Amazingly enough, the predictions keep coming. Of course it's that time of the year when, because of the empty symbolism of the calendar, pundits everywhere feel compelled to offer prognostications for the new year.
You would think this year, of all years, there would be some modesty to the forecasts. After all, not only did most of the commentariat fail to predict the onset of the crisis (that includes Ben Bernanke and, well, me), but then the crowd anticipating the various apocalypses after the fall of Lehman Brothers Holdings Inc. didn't exactly win the trophy for accuracy either. Recall all those forecasts of "W" and "L" recoveries last year. At one point Jim Cramer declared that a revolution was at hand. The banks were all broke. Nationalization was well nigh certain. Stimulus was dead on arrival. Every stock market rally was a false hope. Depression loomed.
But no, the papers and cable stations continue to be crowded with faces offering opinions, often in loud, pushy and smugly confident voices.
On Monday, hedge funder Jeff Matthews sounded the most sensible note of all in his Jeff Matthews Is Not Making This Up blog, with a post he headlined, "New Year's Resolution: Think for yourself." Matthews recounted a panel discussion in a Florida country club a year ago. The stock market was cratering, and even the great Warren Buffett seemed in retreat. Matthews notes that he was "elbowed aside" by a "Famous Strategist" who proceeded to scare the crap out of the audience of brokers and investors. Matthews kept notes. The economy would underachieve for several years, declared the Famous Strategist. There's a trillion dollars in losses still to be taken out of the banks. The government would have to nationalize financial firms "like Fannie and Freddie." We live in an era of reduced expectations that will last for years, so investors should seek safety in fixed income.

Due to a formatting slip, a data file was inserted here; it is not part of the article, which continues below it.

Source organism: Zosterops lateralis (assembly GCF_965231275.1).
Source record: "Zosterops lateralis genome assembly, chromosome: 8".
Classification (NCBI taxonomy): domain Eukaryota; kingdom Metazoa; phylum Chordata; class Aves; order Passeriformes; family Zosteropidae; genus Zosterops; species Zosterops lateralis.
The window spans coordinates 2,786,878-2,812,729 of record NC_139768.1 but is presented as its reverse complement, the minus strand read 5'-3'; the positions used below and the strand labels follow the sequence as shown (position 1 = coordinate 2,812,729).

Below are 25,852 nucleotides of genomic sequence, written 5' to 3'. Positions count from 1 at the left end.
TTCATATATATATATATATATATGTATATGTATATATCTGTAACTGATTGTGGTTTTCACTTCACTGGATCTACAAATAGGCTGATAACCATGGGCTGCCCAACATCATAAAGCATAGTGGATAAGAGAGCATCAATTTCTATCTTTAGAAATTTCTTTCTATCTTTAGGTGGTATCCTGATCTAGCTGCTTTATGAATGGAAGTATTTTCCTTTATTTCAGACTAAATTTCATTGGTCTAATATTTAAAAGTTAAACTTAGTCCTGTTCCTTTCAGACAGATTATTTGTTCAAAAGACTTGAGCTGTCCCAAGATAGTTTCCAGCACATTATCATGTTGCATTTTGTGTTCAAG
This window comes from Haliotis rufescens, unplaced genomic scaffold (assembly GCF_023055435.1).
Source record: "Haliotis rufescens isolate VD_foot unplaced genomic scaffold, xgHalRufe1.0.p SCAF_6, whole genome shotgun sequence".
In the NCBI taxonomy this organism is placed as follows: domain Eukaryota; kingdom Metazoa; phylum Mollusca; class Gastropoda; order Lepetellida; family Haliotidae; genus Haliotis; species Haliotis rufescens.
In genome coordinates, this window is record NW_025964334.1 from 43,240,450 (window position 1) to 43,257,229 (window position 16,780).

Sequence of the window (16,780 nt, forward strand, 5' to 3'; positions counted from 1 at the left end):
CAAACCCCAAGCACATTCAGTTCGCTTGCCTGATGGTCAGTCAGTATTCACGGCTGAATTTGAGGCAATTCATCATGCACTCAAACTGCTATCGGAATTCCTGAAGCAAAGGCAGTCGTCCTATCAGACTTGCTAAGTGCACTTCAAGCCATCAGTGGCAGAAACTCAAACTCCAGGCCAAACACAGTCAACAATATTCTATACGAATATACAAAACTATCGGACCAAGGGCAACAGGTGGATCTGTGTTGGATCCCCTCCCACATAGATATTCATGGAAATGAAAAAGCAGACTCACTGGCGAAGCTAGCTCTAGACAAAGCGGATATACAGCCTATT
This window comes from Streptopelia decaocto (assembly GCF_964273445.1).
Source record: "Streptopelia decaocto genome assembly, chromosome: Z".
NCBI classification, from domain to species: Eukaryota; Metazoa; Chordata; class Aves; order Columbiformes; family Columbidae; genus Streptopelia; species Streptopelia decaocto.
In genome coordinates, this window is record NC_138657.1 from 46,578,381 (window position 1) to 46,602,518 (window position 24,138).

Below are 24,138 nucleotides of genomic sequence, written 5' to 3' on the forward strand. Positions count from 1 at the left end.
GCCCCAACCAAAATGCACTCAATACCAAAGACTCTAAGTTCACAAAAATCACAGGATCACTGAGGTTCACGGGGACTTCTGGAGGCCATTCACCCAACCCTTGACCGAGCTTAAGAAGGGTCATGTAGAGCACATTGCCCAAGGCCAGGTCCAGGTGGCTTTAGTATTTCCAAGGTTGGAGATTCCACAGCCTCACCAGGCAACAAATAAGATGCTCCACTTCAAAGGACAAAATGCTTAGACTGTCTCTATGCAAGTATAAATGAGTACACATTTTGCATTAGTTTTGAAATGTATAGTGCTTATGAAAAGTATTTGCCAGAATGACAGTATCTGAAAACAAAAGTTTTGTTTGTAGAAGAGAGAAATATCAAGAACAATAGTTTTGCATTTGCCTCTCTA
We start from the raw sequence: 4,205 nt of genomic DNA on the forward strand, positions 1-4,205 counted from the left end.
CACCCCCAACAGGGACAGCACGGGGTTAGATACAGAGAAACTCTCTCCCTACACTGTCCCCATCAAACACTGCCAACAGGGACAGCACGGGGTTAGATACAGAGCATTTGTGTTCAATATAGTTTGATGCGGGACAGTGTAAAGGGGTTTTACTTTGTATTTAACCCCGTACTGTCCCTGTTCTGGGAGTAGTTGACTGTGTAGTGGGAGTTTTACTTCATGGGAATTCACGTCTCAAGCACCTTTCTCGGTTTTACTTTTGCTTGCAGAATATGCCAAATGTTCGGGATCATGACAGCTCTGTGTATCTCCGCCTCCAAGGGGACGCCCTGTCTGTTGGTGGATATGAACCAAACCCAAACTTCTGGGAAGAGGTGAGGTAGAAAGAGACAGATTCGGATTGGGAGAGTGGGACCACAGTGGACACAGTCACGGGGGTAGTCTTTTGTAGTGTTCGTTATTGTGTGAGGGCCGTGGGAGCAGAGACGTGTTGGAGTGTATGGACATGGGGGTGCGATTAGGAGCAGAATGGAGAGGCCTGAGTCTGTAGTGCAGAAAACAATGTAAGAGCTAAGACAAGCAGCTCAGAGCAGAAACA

To be fair, and Matthews is (for one thing he doesn't name this strategist), not all these statements are crazy, particularly given the moment. Even today, the economy looks like it will underachieve -- not unexpectedly following such a serious financial crisis. He scoffs, however, at the trillion dollar in losses and the nationalization theme. And for investors, going into fixed income just as the rally was beginning was about as wrong as you can get. As Matthews says, "Those CFAs who took the Famous Strategist's advice that dark February night and dumped their financials and stashed the proceeds in safe Treasuries are certainly wishing they had" -- meaning, they had thought for themselves. Oh, and Buffett's Goldman, Sach & Co. (NYSE:GS) play came out pretty well too.
The lesson here is that if predicting the economy correctly is a stretch, forecasting the market is worse. Yet the temptation is always there, and folks take their shot. Consider the new issue of Institutional Investor, which declares "The Future of Wall Street" over a photo of Barclays Capital chief Robert Diamond. Does that mean Diamond is the future of Wall Street, or Barcap, or investment banks attached to large foreign banks that picked up failed U.S. firms at a song? That's never really clear and, to be fair (we seem to be saying that a lot), II notes in its introduction to the package that, "What's less clear is what lies ahead for the firms that have survived the devastation."